The second is from the end of The Last Battle by C S Lewis.
Aslan turned to them and said: “You do not yet look so happy as I mean you to be.” Lucy said, “We’re so afraid of being sent away, Aslan. And you have sent us back into our own world so often.” “No fear of that,” said Aslan. “Have you not guessed?” Their hearts leaped and a wild hope rose within them. “There was a real railway accident,” said Aslan softly. “Your father and mother and all of you are – as you used to call it in the Shadowlands – dead. The term is over: the holidays have begun. The dream is ended: this is the morning.
And as He spoke He no longer looked to them like a lion; but the things that began to happen after that were so great and beautiful that I cannot write them. And for us this is the end of all the stories, and we can most truly say that they all lived happily ever after. But for them it was only the beginning of the real story. All their life in this world and all their adventures in Narnia had only been the cover and the title page: now at last they were beginning Chapter One of the Great Story which no one on earth has read: which goes on forever: in which every chapter is better than the one before.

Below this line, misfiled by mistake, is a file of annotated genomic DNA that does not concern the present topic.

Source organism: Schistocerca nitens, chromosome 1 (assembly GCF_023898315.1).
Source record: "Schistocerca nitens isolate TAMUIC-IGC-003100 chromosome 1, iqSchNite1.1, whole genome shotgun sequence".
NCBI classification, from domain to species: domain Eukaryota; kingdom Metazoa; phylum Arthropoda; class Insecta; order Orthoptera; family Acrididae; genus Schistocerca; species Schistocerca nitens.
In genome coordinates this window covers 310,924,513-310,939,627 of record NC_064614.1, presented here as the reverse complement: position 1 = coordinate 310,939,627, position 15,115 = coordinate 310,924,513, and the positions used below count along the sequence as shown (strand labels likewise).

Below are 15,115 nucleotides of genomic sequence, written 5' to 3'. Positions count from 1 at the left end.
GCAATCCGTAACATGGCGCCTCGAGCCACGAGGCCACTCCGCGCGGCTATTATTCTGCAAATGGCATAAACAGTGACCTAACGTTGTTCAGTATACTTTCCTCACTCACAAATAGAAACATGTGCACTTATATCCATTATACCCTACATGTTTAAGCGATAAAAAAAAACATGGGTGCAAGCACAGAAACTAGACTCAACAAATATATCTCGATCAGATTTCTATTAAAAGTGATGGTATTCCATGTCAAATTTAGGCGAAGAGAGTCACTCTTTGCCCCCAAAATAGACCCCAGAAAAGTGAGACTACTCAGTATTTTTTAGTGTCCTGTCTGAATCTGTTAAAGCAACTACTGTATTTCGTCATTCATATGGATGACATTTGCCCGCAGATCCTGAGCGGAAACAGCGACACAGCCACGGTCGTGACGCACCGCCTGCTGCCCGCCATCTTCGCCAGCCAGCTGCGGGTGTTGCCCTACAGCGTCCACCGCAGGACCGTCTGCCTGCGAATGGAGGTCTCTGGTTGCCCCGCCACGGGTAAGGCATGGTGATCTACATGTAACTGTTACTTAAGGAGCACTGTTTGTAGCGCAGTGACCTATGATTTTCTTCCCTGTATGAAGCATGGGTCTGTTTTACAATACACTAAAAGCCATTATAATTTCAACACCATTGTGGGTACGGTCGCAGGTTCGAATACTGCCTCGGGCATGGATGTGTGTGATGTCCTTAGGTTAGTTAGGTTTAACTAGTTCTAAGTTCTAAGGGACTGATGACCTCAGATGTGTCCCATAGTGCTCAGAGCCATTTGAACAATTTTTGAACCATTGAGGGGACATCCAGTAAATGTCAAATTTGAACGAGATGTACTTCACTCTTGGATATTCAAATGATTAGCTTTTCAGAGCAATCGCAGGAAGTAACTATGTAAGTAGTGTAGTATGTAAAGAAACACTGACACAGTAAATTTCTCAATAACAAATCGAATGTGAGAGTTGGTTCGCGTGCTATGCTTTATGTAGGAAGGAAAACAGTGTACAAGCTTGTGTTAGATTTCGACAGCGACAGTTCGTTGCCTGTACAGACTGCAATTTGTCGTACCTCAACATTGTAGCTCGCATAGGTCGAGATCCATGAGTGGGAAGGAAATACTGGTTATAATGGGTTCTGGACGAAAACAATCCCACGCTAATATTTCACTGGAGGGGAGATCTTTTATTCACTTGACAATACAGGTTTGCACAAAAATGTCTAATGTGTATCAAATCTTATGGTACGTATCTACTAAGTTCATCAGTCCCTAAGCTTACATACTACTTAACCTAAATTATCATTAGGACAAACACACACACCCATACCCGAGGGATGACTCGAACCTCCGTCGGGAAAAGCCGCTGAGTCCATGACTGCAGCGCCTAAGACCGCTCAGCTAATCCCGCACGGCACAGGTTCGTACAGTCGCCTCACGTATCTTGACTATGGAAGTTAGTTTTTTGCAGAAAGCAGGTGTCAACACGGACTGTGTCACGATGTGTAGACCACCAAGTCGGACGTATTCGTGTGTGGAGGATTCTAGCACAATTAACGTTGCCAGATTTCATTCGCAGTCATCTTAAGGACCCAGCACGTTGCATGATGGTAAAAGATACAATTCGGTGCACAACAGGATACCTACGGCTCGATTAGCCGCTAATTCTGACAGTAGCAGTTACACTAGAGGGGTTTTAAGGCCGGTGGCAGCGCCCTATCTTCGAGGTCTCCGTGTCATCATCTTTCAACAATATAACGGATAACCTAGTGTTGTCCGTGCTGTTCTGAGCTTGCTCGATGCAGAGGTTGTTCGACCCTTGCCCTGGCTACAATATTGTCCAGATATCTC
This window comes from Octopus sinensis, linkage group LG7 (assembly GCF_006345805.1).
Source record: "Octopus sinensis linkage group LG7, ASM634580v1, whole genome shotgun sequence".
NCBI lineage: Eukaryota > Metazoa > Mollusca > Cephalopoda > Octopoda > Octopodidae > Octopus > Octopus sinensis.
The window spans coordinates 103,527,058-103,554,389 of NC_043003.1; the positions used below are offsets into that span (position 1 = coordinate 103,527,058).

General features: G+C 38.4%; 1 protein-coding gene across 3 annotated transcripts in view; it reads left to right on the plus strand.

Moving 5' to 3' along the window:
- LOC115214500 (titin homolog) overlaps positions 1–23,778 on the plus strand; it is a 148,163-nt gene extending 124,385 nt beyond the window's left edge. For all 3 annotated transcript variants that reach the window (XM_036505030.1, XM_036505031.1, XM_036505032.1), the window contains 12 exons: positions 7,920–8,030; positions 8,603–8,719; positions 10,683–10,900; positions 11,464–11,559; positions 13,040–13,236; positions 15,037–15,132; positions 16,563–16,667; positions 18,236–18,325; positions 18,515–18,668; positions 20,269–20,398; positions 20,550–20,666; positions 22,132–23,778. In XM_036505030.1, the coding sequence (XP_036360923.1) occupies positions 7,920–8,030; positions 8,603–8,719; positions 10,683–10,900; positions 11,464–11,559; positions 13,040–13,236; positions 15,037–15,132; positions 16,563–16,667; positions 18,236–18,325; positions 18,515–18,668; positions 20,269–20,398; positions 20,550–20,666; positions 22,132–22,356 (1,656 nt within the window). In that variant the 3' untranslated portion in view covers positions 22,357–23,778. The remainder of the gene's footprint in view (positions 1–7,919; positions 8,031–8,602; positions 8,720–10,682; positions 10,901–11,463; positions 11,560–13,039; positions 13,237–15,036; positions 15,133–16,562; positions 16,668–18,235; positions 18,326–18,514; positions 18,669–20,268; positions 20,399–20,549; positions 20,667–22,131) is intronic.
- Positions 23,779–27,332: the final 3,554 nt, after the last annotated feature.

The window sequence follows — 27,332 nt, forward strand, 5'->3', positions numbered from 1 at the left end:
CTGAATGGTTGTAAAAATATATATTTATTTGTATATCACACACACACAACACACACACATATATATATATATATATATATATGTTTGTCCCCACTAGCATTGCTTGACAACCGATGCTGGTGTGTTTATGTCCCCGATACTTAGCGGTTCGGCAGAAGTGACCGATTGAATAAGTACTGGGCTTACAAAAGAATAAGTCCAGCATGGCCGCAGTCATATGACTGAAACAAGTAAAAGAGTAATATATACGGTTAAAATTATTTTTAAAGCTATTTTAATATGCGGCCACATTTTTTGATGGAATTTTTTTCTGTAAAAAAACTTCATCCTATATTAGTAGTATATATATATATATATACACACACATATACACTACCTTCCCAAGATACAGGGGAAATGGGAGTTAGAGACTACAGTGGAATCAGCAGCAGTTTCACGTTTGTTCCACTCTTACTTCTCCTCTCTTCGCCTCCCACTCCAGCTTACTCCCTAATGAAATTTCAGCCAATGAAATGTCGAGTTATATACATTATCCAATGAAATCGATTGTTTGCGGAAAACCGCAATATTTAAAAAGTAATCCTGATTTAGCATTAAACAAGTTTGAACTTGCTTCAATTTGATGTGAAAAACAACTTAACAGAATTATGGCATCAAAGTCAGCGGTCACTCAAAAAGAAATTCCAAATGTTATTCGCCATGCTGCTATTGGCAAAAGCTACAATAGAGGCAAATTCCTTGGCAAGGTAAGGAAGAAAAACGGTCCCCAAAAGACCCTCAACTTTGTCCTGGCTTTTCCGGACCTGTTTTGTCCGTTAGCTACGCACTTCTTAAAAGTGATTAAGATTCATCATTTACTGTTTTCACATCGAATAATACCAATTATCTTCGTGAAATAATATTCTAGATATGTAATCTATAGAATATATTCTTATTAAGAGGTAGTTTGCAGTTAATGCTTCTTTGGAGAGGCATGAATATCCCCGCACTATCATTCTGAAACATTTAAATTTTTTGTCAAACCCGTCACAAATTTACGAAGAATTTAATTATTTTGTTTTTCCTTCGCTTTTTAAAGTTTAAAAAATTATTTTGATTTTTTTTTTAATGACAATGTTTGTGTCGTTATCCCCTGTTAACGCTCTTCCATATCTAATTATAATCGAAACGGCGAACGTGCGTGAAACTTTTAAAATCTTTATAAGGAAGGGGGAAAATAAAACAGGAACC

And the third is from Lewis’ friend J R R Tolkien, and the final scene in Lord of the Rings.
Then Frodo kissed Merry and Pippin, and last of all Sam, and went aboard; and the sails were drawn up, and the wind blew, and slowly the ship slipped away down the long grey firth; and the light of the glass of Galadriel that Frodo bore glimmered and was lost. And the ship went out into the High Sea and passed on into the West, until at last on a night of rain Frodo smelled a sweet fragrance on the air and heard the sound of singing that came over the water. And then it seemed to him that as in his dream in the house of Bombadil, the grey rain-curtain turned all to silver glass and was rolled back, and he beheld white shores and beyond them a far green country under a swift sunrise.
In the films by Peter Jackson, this vision is brought forward and spoken of by Gandalf to Pippin during the siege of Minas Tirith.
This was the hope in which the Queen lived and died; this is the hope offered to all who trust in Jesus.
The Spirit and the bride say, “Come!” And let those who hear say, “Come!” Let those who are thirsty come; and let all who wish take the free gift of the water of life. (Rev 22.17)